Constance Hale defines the literature of fact
I’ve taught narrative journalism at Harvard, organized conferences on the subject, written criticism about it, and practiced it for more than 20 years.
Yet the term “narrative journalism” makes me cringe.
It’s the word narrative that bugs me, because the term represents everything that this form of writing is not supposed to be. For starters, narrative smacks of academia. It’s abstract. No one knows what it means! It’s an example of people choosing a high-falutin word when a more straightforward one exists (storytelling).
But we seem to need a some name for articles and books that tell true stories. Other critics have come up with literary journalism, immersion journalism, creative nonfiction, literary nonfiction, and the literature of fact.
Does the name matter? I think it does. For starters, when we label a work “journalism,” we acknowledge that the writers are reporting on people and events outside themselves, and that they subscribe to certain ethical ideas (not making up quotes, being present at a scene they are sketching, confirming facts with multiple sources). Journalism suggests a paramount concern with factual truth.
Nonfiction is a broader category. It includes memoir and first-person essays and think pieces and arts reviews and Op-Eds and travelogues. The experience or opinion of the narrator is central. The pieces are as concerned with emotional truth as they are with factual truth.
Both narrative journalism and literary nonfiction borrow liberally from the traditions of poetry and fiction. In fact, that’s a good starting point for a definition: narrative journalism takes the techniques of fiction and applies them to reportage.
What does that mean? For starters, it means conceiving an article as a story, not as an inverted pyramid. (The classic structure of news journalism tells the reader in the first paragraph who, what, when, where, and maybe why, and then organizes the evidence in descending order of importance). A story is a graceful line rather than an inverted pyramid, it has an arc, a beginning-middle-end, a spine with limbs attached in just the right places.
Without a central storyline, there is no story. But many other literary techniques are involved in narrative journalism:
- precisely painted scenes, to put the reader into the story;
- fleshed-out characters to make the reader care about the story;
- plot, or a series of actions that unfold over time and lead the reader toward an endpoint or realization;
- paradox, to give the story twists and turns;
- suspense, or techniques to keep the story taut and thrilling;
- dramatic conflict (between characters, cultural forces, or communities);
- artful language—shapely sentences to pull the reader through paragraphs and inventive metaphors to surprise him or her;
- the presence of a narrator, what many call voice;
- some sense of relationship to the reader, viewer, or listener, so that there is a connection between storyteller and audience.
But there’s more to narrative journalism than just these devices. From the get-go, it requires extensive reporting so that the writer can pull from many different sources and anecdotes to develop the various layers of a story. It requires a kind of authorial confidence (born of that reporting) that comes across as an assured voice. And it requires time—time to dig deep and time to think deep and time to rewrite and time to deliberate with an editor over choices. It also requires the alacrity that comes with experience, because all of this must be done on deadline.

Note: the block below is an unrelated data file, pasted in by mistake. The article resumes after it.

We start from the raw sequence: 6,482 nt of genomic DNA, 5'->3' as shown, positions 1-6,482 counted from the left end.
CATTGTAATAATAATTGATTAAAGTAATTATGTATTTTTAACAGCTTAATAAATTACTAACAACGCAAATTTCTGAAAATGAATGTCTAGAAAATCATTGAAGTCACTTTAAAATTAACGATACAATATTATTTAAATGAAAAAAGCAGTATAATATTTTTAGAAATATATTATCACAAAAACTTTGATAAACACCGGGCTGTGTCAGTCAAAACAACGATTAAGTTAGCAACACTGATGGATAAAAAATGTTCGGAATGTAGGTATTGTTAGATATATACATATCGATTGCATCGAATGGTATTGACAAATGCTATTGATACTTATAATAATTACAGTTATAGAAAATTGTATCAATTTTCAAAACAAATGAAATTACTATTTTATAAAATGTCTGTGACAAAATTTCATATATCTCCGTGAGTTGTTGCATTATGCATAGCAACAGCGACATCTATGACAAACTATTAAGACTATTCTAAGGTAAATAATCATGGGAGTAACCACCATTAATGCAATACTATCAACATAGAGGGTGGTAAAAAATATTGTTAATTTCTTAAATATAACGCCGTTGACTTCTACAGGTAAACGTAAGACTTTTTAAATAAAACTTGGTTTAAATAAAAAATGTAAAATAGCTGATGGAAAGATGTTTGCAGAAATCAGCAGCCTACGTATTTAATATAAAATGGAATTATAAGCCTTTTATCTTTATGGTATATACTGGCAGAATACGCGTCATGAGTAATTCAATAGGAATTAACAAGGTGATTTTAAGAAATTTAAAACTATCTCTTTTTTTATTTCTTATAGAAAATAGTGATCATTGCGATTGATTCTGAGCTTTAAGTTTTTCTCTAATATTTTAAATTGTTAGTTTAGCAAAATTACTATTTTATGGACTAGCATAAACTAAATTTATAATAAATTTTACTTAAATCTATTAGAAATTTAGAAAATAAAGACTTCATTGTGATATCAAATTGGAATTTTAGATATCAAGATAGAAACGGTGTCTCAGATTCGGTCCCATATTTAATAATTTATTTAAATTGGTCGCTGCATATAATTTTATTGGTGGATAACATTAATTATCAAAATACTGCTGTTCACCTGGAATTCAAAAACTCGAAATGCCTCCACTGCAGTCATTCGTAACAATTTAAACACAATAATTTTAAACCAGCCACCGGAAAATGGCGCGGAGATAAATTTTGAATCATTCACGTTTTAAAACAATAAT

More and more, literary journalism also involves thinking creatively about medium. Is this a story best told in plain text or in elegant type? Is it best told in print, where a reader can enter the current of the story and be swept along, or online, where the words can be married with graphics in thoughtful ways? Is it best told accompanied by sound and moving images?
Here are some recent works of literary journalism that impressed me:
“Soldiers Face Neglect, Frustration At Army’s Top Medical Facility,” published in the Washington Post on February 18, 2007. Dana Priest and Anne Hull paint a vivid picture of the neglect at Walter Reed Army Medical Center starting in the very first paragraph.
“The Peekaboo Paradox,” Washington Post, January 22, 2006. Gene Weingarten is a character sketcher par excellence; his story spirals ever deeper into one person’s story.
“In a City Under Strain, Ladling Out Fortification,” New York Times, April 26, 2009. Dan Barry finds in the making of soup a clever way to let action unfold over time, and to give the full flavor of a mill town in decline.
“Trial by Fire,” The New Yorker, September 7, 2009. David Grann brings the thrill of pulp fiction to investigative journalism.
“After Life,” New York Times Magazine, September 25, 2005. The mistress of style, Joan Didion, shows how carefully chosen language and carefully crafted sentences enhance the power of a story. (This is an excerpt from Didion’s book The Year of Magical Thinking.)
“Waiting for Death, Alone and Unafraid,” Los Angeles Times, April 3, 2009. Thomas Curwen artfully lets his print story be complemented by an audio slideshow. When the subject’s voice can be broadcast on the Web, the need for direct quotations diminishes, freeing the writer to craft an elegy.
“Killer Blue—Baptized by Fire,” the Associated Press, 2008. Produced by Evan Vucci, this joint effort by reporters, photographers, and videographers shows multimedia at its best.
If you’re interested in sampling some longer work, try any one of the great reads listed in Online & On the Shelf.